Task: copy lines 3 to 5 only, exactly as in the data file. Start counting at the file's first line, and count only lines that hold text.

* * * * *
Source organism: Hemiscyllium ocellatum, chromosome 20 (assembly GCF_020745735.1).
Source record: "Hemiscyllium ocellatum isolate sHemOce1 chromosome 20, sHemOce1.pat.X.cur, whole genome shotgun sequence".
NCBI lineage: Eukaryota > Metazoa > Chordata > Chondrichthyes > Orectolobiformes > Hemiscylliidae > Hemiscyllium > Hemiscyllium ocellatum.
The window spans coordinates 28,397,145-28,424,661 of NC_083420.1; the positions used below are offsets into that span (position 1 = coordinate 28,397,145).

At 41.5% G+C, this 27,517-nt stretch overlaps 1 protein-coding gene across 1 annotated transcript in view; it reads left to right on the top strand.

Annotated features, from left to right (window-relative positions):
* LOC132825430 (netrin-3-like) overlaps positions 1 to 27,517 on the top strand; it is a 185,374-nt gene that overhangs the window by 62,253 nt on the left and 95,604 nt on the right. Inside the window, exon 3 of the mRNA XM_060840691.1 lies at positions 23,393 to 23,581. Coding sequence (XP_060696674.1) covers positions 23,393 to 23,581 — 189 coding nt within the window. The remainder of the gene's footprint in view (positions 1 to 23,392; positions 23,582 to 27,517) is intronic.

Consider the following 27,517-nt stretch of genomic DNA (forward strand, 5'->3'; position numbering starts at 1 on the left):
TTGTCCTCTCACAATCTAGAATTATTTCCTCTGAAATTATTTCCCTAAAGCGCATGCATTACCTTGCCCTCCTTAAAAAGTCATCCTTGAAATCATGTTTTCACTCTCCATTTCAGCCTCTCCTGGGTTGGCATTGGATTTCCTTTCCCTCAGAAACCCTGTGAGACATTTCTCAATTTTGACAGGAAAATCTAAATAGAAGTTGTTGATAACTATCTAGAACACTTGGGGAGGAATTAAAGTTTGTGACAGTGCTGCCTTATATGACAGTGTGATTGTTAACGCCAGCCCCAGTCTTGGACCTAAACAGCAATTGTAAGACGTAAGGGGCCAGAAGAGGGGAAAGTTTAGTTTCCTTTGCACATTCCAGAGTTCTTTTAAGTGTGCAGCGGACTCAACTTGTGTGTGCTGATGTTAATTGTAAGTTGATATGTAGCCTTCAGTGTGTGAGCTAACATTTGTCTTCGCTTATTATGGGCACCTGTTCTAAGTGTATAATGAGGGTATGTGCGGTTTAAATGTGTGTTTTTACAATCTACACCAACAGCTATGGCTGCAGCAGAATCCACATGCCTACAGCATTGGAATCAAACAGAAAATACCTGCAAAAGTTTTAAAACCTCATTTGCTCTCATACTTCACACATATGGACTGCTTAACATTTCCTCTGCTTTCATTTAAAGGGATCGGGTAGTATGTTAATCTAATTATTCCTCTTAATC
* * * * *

NCBI lineage: Eukaryota > Metazoa > Chordata > Chondrichthyes > Orectolobiformes > Hemiscylliidae > Hemiscyllium > Hemiscyllium ocellatum.
The window spans coordinates 28,397,145-28,424,661 of NC_083420.1; the positions used below are offsets into that span (position 1 = coordinate 28,397,145).

At 41.5% G+C, this 27,517-nt stretch overlaps 1 protein-coding gene across 1 annotated transcript in view; it reads left to right on the top strand.